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Health Equity in Africa

Elements of the financial and economic costs of disability to households in South Africa

Elements of the financial and economic costs of disability to households in South Africa

This study was commissioned as part of South Africa’s efforts to ‘accelerate the implementation of the CRPD’ under the leadership of the former South African Department for Women, Children and People with Disabilities – the Department of Social Development in collaboration with UNICEF. The study identifies the elements of economic vulnerability to households with people with disabilities in South Africa. It serves as an international benchmark and is potentially the first study in a LMIC that investigates opportunity costs and out-of-pocket costs combined for households with different types of disabilities. Selected results of the study are made available via the DSD. Key outputs of this study include presentations that were made in consultative meetings and a dissemination workshop with the Department of Social Development (in October 2014, Johannesburg), a technical meeting on social protection with the ILO and IDA (Geneva 2015) and the 3 Sessions of the UNPRPD in Dublin 2015 as well as a paper written in 2015 by Hannass-Hancock and Degave titled Financial and Economic Costs of Disability in South Africa: A Pilot study, UNICEF/DSD.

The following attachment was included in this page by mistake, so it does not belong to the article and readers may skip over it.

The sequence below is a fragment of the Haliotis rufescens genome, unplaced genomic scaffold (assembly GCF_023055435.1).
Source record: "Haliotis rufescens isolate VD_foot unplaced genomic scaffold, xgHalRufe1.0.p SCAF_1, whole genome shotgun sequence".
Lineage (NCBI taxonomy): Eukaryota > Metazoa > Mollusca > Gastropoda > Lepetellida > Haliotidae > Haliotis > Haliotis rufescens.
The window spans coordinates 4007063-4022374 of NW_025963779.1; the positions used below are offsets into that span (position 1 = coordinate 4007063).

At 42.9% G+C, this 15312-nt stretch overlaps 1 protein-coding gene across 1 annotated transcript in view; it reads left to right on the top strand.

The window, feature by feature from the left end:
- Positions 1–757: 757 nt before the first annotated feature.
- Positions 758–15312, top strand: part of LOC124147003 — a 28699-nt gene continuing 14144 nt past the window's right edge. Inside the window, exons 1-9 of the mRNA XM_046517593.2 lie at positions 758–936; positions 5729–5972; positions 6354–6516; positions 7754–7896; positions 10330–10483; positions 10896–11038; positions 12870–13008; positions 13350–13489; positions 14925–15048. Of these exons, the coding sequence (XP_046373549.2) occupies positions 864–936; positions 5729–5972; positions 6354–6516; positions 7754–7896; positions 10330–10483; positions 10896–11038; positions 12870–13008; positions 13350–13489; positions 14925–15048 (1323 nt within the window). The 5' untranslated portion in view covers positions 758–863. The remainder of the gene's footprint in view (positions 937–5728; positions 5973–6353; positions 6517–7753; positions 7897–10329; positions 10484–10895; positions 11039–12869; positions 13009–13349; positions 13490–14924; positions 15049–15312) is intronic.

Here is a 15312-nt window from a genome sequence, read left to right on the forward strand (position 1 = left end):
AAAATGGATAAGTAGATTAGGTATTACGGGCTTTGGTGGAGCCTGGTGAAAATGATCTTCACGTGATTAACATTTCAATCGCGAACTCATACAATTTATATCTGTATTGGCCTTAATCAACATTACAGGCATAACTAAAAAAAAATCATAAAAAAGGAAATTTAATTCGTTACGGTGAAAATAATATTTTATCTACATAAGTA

The study seeks to describe elements of economic vulnerability as related to health, education and employment. In particular the study seeks to:

  • Estimate opportunity costs of disability for households with disabled family members (both adults and children)
  • Estimate disability-related out-of-pocket costs (e.g. support, accommodation and assistive devices) currently borne by people with disabilities and their households
  • Identify the effect of a disability grant and extent of current tax rebates claimed (or reimbursed) for disability-related expenses
  • Analyse budget allocations and disability-related costs for people with disabilities when accessing services (only education, health and employment) which are currently borne by households with disabled family members, but which should be borne by the state
  • Determine the types and range of services needed to accommodate persons and children with disabilities in South Africa in order to reduce economic vulnerability.